« AnteriorContinuar »
"A good character should not be rested in as an end, but employed as a means of doing still further good."
"I have read of an author of this taste that compares a ragged coin to a tatter'd colours."
Upon which Dr. Lowth asks, ought it not to be a mean? &c. "Means," is not the plural of the noun "mean," but, (notwithstanding etymological alliance) a different word. "Mean," is simply "medium ;"" means" is the instrument or agency for a -particular purpose. In like manner, if we withdraw the "s" from colours, we leave the word incapable of expressing the sense for "colours" (ensign) was never called "colour."
395. "Look, Lucius, here's the book I sought for so."
This is one, among many, of those delicate touches of nature that abound in Shakespear, and which I believe we shall in vain seek for in the works of any other poet; where an incident is introduced wholly immaterial to the plot or conduct of the scene, yet perfectly congenial to the character of the agent, and illustrative of it. Thus the impetuous Hotspur forgets the map, though no inconvenience is propos'd from the want of it; and here the sedate and philosophic Brutus, discomposed a little by the stupendous cares upon his mind, forgets where he had left his book of recreation.
10.-" Fearful bravery."
Fearful," (as Mr. Malone observes) in these works, as often relates to the action as to the passion of fear; but in this place I think Anthony means, not a bravery that is to excite dread, but an exterior or boastful bravery, that is to hide fear. "By this face," (he says) i. e. this outside, they think
"To fasten in our thoughts that they have courage;
"But 'tis not so."
"For ever and for ever farewell Cassius!
The tenderness of Brutus here, and throughout his conduct, is no less admirable than his magnanimity.
BY THE AUTHOR OF THE PRECEDING SERIES.
On Recollection of an Inscription-Post in a Cross Road near Ely.
ALTHOUGH no consecrated Earth contains,
Pillow'd beneath the green Turf's soothing hue,
And source of triumph to the scornful view,
Yet might his Heart, like thine, have learnt to know
Yet might he joy to see another blest ;
Then let his poor Remains uninjur'd rest,
And leave his Heart and Doom to Heaven's behest."
23 Apr. 1802.
TO MR. PRATT,
HIS POEM OF "THE POOR," &c.
HAIL'D be thy Muse ! for O whene'er she sings,
Around the chords, the sweet inspirers throng,
And to humanity the notes belong.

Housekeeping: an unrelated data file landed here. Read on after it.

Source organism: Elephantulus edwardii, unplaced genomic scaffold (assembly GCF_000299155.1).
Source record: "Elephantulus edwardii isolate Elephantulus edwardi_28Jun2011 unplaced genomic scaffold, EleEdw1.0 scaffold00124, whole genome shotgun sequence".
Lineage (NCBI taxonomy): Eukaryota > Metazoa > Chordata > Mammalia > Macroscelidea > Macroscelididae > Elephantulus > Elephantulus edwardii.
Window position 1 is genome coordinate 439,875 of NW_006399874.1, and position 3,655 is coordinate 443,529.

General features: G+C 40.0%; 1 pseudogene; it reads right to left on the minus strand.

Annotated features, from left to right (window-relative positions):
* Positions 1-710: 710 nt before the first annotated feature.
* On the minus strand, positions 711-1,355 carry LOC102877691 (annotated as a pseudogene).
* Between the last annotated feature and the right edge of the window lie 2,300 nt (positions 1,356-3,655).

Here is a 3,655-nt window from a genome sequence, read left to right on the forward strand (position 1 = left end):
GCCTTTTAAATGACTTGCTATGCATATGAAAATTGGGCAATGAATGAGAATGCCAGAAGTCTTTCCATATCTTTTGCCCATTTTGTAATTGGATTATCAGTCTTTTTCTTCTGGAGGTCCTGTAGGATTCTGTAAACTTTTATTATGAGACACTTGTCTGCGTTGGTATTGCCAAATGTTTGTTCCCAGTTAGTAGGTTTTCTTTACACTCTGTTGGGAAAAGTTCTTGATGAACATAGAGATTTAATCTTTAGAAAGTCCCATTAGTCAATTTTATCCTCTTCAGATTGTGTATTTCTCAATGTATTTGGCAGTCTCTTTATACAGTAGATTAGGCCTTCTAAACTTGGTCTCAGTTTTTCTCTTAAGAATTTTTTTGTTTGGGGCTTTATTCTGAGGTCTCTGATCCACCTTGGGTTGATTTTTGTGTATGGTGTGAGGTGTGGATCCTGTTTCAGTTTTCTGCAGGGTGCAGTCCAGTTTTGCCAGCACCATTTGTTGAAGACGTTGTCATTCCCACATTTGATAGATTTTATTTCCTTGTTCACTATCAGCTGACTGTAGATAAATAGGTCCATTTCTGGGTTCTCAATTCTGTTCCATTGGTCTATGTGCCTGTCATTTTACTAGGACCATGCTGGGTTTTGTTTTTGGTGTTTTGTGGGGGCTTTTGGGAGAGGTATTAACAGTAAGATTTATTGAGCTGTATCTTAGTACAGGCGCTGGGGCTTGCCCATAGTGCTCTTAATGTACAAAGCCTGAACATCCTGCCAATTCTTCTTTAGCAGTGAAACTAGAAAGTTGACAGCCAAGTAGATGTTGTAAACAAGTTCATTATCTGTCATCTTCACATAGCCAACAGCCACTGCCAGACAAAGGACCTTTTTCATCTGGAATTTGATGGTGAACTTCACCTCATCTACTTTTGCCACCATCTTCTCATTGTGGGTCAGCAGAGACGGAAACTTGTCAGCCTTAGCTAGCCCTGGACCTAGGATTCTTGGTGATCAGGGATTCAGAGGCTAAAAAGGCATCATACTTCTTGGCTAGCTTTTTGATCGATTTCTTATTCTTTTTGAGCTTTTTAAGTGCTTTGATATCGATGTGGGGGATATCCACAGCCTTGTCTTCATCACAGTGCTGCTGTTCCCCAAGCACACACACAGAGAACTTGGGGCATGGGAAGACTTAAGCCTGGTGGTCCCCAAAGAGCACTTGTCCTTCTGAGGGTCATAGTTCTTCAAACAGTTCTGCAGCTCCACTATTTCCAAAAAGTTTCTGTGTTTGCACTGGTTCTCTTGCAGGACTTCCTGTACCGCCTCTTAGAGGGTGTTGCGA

A social sense the thrilling sounds impart,
And while it moves our nature mends our heart,
S. W. Ļ.
* No one, it is trusted, will think this Sonnet a vindication or an apology for suicide. But the best writers, among whom may be ranked Montesquieu, Beccaria dei Delitti e delli Pene, and Eder on the Principles of Penal Law, have thought this mode of pointing out to scorn and contempt the Remains of the Delinquent, neither suitable to the dignity of Law, the feelings of Humanity, nor the interest of Society, To leave to the behests of Heaven, an A&t like this is to leave it with an impression sufficiently aweful. If this does not deter from suicide, vain and useless will be the stake and the Burial in a cross Road.
The generous heart-but for those breasts of steel
To gentle beings gentle means may prove
Yet still proceed, blest poet of the poor!
Written on a visit in Lincolnshire.
A STRANGER, Aislabie! with wand'ring feet,
Thy path-worn meadows and dark mantling groves, (Where oft at eve the maid and peasant meet)
Delighted ;-for congenial to his breast,
Thy landscape richly spreading o'er the sight; Thy wood-crown'd hills, with proudly towering crest Rearing toward Heaven sublime their daring height In leafy grandeur; while at distance seen, Mingle thy temple's turrets in the view, Upon whose burnish'd fane of golden hue The sun of evening darts his parting gleam.— How pleas'd the world's vain coil could I resign, Were thy sequestred shades and peaceful vale but mine. OCTAVIUS.
THE WANDERING SAVOYARD'S SONG.
BY MR. DIMOND, JUNR.
WITHIN a silent, shelter'd spot,
Behind, the Alps their shadows throw,
Here, crown'd with pine, and there with snow :
In front, delightful vineyards blush,
With thymy dales (where browse the flock)
Just bounded by some granite rock,
Whence water-falls in murmurs gush.
Ah! how I sorrow'd when "Farewell!"
I bade unto my native dell!
The wild-bee there gallanting roves,
And sucks the sweet-lip'd flower he loves ;
While little birds of blythest lay,
With shining wings and trilling airs,
Ah! faint of phrase is tongue to tell
And there, when moon-beams frost the green
And as the cates and cup pass round,
Ah! how with joy my heart would swell,
WOMAN of weeping eye, ah! for thy wretched lot,
Sad is thy chance, thou daughter of misery,
Destin'd to pamper the vicious one's appetite;
Thou hast no friends, for they with thy virtue fled;
Daughter of misery, sad is thy prospect here ;
Famine and fell disease shortly will wear thee down,
Soon thou wilt sink into death's silent slumbering,
Nor shall a single stone tell where thy bones are laid.
Once wert thou happy-thou wert once innocent;
Now he perhaps is reclin'd on a bed of down,
God of the red right arm! Where is thy thunderbolt?
HENRY KIRKE WHITE.